Tag Archive: Virtual World Basics

User interface complexity

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Great post by Tateru Nino on the death of Lively and some lessons about complexity.

In interacting with the atomic world, you have available one of the most sophisticated interaction interfaces available. It has between 60 trillion and 100 trillion basic components, and over a quadrillion discrete mechanical parts. It’s called the human body. It allows you to make coffee, paint a picture, have sex, walk, run, sit, read, write, communicate by voice, dance, sing, fill out insurance forms, build or repair machines or buildings, and more — though not every one of these options is available in every single model.

Imagine trying to perform some of the same tasks if your interaction interface was limited to a two-button mouse. Or just imagine being Stephen Hawking trying to build a shed or brew a cup of coffee, if that helps. The number of steps he has to perform even to ask someone else to do it for him is enormous, because his interaction interface is so limited.

So, ideally the interaction interface needs to be of an order of complexity that is coupled to the order of complexity of the number and type of possible tasks. If it rises above that or falls below that, performing tasks becomes harder.

Building community online

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A fascinating article about community management at Flickr, but many of the points made in Nasty as they wanna be? Policing Flickr.com could as well be applied to virtual worlds as well.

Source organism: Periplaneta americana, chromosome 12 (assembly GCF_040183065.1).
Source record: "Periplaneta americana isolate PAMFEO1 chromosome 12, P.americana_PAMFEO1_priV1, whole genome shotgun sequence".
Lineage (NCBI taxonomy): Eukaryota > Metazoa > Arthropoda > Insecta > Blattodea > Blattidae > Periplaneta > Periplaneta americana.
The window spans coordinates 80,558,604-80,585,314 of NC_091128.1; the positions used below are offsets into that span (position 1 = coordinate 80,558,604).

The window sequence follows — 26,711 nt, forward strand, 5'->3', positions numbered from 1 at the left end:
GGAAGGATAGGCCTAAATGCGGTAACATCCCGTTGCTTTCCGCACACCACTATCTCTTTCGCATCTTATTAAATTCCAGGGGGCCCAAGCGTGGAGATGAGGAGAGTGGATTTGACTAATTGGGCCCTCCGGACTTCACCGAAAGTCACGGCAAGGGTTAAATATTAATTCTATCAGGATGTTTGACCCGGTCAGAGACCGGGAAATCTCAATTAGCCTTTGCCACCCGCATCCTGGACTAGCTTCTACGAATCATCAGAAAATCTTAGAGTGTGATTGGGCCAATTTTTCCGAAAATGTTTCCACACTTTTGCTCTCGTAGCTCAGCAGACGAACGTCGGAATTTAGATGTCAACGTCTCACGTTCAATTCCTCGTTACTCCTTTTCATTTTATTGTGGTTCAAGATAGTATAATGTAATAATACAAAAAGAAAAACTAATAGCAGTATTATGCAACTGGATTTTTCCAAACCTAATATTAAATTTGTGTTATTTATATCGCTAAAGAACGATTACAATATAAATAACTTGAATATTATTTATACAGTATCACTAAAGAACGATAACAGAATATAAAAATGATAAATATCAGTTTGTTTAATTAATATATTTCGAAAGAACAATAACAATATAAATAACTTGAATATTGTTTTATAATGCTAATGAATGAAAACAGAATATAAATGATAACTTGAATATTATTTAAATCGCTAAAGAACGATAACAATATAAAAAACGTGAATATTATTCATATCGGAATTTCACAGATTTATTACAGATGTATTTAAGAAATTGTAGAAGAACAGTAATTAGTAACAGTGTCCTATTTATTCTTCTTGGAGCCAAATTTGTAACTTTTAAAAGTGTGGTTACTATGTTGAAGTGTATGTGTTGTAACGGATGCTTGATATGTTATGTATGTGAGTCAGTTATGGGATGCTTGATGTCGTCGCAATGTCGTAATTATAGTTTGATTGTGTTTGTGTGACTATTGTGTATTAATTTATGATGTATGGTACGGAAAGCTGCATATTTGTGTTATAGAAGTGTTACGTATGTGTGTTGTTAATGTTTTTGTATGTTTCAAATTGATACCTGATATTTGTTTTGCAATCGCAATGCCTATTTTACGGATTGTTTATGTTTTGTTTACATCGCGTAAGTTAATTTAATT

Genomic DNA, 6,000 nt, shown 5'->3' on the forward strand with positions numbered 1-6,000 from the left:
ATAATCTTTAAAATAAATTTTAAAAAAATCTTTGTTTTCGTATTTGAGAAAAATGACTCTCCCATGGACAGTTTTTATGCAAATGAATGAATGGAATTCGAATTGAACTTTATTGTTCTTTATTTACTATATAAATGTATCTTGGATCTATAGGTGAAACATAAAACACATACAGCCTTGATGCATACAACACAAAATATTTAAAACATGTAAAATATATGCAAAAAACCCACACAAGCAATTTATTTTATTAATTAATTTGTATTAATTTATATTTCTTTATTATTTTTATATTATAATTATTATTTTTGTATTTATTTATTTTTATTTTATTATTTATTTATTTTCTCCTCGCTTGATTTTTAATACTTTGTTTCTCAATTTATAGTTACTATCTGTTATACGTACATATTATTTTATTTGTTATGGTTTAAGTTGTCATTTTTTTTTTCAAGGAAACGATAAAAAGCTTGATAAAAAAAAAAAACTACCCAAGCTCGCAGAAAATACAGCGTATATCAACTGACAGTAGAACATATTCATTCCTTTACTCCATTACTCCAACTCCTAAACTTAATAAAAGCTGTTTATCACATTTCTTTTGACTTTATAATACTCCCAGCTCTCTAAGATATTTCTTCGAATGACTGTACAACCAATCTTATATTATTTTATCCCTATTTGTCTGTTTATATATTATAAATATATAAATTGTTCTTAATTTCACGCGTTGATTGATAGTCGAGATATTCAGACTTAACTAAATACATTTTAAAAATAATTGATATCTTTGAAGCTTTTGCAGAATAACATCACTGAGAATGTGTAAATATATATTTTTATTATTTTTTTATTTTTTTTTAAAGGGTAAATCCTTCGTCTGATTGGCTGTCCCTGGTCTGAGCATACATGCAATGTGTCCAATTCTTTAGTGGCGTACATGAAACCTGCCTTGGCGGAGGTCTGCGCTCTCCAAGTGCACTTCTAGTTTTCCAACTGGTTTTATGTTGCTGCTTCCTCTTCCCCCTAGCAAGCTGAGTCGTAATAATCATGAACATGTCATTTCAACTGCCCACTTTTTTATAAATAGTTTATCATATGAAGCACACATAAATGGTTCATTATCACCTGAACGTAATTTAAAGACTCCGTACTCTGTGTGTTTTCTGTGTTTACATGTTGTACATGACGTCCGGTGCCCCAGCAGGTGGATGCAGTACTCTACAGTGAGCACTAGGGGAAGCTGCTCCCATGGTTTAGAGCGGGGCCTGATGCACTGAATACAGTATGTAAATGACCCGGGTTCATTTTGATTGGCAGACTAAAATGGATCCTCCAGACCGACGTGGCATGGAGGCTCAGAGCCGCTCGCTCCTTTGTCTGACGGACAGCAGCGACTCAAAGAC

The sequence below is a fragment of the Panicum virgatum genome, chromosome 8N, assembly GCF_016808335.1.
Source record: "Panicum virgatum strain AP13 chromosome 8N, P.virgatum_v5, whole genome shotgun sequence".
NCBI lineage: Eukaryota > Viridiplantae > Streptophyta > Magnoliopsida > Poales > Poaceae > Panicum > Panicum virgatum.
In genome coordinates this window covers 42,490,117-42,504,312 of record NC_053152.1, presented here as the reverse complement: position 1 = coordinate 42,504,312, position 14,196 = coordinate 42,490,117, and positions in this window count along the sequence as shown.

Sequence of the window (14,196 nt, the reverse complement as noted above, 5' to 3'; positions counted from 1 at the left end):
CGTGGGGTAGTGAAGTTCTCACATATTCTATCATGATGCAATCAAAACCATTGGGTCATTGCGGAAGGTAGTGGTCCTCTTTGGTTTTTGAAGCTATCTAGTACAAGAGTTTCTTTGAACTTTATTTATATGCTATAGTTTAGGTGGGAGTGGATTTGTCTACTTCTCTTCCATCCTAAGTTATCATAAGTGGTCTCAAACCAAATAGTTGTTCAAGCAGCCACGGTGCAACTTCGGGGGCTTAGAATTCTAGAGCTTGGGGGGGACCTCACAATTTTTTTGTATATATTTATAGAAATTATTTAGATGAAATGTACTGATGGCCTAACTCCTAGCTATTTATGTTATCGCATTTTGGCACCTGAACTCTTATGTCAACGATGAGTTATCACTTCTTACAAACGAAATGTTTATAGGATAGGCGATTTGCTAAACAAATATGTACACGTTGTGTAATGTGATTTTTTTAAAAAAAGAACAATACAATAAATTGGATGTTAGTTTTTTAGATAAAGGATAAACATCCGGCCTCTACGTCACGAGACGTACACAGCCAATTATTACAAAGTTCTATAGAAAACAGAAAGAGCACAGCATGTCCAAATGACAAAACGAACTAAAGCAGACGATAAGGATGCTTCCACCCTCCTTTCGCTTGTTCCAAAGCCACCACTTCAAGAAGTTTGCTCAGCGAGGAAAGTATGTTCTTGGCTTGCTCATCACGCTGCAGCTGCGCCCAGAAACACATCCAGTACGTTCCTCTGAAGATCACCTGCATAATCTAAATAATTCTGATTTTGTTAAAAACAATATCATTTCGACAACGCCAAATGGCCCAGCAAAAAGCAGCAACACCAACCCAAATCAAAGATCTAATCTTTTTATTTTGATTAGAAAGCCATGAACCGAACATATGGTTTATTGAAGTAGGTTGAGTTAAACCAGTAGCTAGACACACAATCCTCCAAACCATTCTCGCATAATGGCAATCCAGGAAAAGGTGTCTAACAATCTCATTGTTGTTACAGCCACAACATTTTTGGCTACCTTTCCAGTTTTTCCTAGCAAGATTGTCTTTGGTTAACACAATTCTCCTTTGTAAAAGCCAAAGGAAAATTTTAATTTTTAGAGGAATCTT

The essence of Champ’s job, she says, boils down to defending this imprecise but holy “spirit of Flickr.” Indeed, imprecision is an art here. The list of community guidelines is an assortment of lawyer-vexing instructions like “Don’t be creepy. You know the guy. Don’t be that guy,” and “Don’t forget the children.” If you’ve spent any time online, you instantly recognize these to be meaningful and clear edicts. Champ is only half joking when she says her is responsibility is to keep things from “encroaching on Flickr’s serenity.”

Social media

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A wonderfully succint definition by CoyoteAngel Dimsum on Twitter:

social media are “presence by other means”, and that includes Twitter, IM, and SecondLife

Trying out Twinity

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I’ve been trying out Twinity, and they have a contest that will start on Thursday. Voting will last for a week on locations that have been decorated over the last two weeks for the contest.

Here are some shots of “Caledon outpost” for your amusement.

Social norms, privacy, and community

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There’s a thought-provoking post about social norms and privacy at Grace McDunnough’s blog, Phasing Grace: Upholding Social Norms

Reflecting upon my early Second Life social experiences and those today I see dramatic changes, especially related to social privacy. For example, part of the subtle but consistent reinforcement from the early community was that the separation between one’s Second Life (SL) and real life (RL) was assumed, and the merger of those two was the decision of each individual to be exposed, discussed, etc. at their discretion and without prompting and if shared, certainly held in the utmost of confidence.

I’ve left a comment with a few of my perceptions as a resident of Caledon, a Quaker and Unitarian Universalist, and a middle-aged avatar (since November 2006, when we had already passed our first million residents).